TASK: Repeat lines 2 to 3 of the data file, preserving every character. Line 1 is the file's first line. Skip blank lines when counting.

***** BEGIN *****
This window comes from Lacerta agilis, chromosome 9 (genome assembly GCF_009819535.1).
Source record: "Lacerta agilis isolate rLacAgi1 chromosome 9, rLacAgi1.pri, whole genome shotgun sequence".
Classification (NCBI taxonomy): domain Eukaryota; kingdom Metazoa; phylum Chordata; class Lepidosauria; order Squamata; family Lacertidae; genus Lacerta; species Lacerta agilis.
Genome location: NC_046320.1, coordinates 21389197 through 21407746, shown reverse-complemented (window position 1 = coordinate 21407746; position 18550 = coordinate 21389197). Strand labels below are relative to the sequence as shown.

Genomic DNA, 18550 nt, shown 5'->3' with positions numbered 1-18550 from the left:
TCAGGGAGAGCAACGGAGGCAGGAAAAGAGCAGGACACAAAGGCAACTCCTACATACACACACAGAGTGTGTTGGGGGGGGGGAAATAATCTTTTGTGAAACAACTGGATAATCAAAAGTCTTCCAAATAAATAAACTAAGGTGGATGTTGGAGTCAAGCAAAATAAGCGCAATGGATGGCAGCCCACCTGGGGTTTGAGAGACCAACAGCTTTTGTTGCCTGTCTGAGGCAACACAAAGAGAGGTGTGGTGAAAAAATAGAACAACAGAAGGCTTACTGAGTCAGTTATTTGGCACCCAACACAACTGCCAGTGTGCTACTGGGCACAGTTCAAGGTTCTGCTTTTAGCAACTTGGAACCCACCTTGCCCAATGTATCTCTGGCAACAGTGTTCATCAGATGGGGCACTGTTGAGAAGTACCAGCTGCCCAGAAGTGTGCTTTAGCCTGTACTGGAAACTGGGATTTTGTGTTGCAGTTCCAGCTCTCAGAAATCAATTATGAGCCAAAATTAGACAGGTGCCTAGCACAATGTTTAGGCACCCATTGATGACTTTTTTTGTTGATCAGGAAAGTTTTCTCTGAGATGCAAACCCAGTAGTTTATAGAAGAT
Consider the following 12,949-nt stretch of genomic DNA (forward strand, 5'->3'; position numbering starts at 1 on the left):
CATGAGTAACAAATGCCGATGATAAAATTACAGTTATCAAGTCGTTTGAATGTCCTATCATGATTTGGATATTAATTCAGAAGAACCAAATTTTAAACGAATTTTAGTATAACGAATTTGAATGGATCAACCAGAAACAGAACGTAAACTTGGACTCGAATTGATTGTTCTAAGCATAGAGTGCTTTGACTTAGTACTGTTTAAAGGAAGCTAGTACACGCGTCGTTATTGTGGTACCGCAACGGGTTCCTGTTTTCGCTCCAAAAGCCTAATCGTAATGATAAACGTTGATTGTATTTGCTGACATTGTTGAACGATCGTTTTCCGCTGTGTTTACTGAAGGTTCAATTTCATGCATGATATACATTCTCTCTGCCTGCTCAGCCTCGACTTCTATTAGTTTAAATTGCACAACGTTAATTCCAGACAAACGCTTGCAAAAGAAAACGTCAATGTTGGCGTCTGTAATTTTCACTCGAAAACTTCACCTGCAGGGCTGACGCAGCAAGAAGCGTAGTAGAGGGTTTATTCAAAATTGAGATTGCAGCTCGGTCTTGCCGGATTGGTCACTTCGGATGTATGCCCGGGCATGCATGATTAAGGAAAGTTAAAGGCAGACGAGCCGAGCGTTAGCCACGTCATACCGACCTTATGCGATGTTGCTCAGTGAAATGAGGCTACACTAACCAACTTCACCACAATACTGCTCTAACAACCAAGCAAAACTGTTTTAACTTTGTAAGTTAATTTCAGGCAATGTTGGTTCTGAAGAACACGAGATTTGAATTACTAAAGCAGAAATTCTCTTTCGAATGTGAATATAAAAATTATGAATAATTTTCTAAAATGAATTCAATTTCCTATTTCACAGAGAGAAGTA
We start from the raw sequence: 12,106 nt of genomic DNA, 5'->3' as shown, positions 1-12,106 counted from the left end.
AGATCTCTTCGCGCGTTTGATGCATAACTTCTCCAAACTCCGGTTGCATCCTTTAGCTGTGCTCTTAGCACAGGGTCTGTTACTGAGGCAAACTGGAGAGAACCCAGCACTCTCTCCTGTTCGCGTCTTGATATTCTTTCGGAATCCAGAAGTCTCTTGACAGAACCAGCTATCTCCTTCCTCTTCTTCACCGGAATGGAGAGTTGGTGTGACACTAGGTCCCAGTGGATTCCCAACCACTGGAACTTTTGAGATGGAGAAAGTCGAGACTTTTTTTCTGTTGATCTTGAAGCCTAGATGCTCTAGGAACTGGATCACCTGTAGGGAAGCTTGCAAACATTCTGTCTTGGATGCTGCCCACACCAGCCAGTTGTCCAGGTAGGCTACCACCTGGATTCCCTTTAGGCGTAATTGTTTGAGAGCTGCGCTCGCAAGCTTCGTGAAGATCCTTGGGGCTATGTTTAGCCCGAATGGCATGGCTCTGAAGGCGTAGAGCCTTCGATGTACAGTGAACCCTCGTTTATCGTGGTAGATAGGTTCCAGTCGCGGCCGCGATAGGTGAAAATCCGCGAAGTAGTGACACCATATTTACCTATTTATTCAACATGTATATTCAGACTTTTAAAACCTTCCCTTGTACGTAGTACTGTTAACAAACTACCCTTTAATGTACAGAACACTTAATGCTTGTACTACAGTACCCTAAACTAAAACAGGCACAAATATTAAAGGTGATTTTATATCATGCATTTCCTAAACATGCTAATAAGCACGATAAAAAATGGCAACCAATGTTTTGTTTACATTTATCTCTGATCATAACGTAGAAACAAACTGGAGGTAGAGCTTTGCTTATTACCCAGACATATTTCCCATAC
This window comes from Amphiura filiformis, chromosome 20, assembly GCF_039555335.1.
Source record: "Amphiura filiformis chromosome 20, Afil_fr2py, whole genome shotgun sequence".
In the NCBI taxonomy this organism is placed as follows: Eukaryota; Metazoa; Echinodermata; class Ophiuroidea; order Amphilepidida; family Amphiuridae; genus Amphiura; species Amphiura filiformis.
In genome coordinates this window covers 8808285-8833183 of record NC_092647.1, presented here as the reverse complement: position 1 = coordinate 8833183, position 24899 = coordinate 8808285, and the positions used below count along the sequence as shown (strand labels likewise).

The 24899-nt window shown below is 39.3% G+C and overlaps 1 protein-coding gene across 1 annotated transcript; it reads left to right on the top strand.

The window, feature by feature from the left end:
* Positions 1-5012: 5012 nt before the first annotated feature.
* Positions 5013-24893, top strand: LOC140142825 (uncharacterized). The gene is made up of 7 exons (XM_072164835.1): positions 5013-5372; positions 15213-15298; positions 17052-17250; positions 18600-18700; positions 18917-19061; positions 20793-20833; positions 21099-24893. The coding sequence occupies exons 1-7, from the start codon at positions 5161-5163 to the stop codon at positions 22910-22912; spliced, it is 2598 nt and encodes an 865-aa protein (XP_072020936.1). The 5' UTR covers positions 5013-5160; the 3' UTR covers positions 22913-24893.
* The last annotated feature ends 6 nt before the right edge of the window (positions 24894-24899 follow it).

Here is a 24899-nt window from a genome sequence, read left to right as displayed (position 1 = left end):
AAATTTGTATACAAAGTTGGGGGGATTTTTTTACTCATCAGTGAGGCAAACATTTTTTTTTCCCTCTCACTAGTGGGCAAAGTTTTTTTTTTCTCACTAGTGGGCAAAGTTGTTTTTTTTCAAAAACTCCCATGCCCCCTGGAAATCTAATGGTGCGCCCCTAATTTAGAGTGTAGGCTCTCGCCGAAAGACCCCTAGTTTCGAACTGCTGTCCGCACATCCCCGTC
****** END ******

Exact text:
Source record: "Lacerta agilis isolate rLacAgi1 chromosome 9, rLacAgi1.pri, whole genome shotgun sequence".
Classification (NCBI taxonomy): domain Eukaryota; kingdom Metazoa; phylum Chordata; class Lepidosauria; order Squamata; family Lacertidae; genus Lacerta; species Lacerta agilis.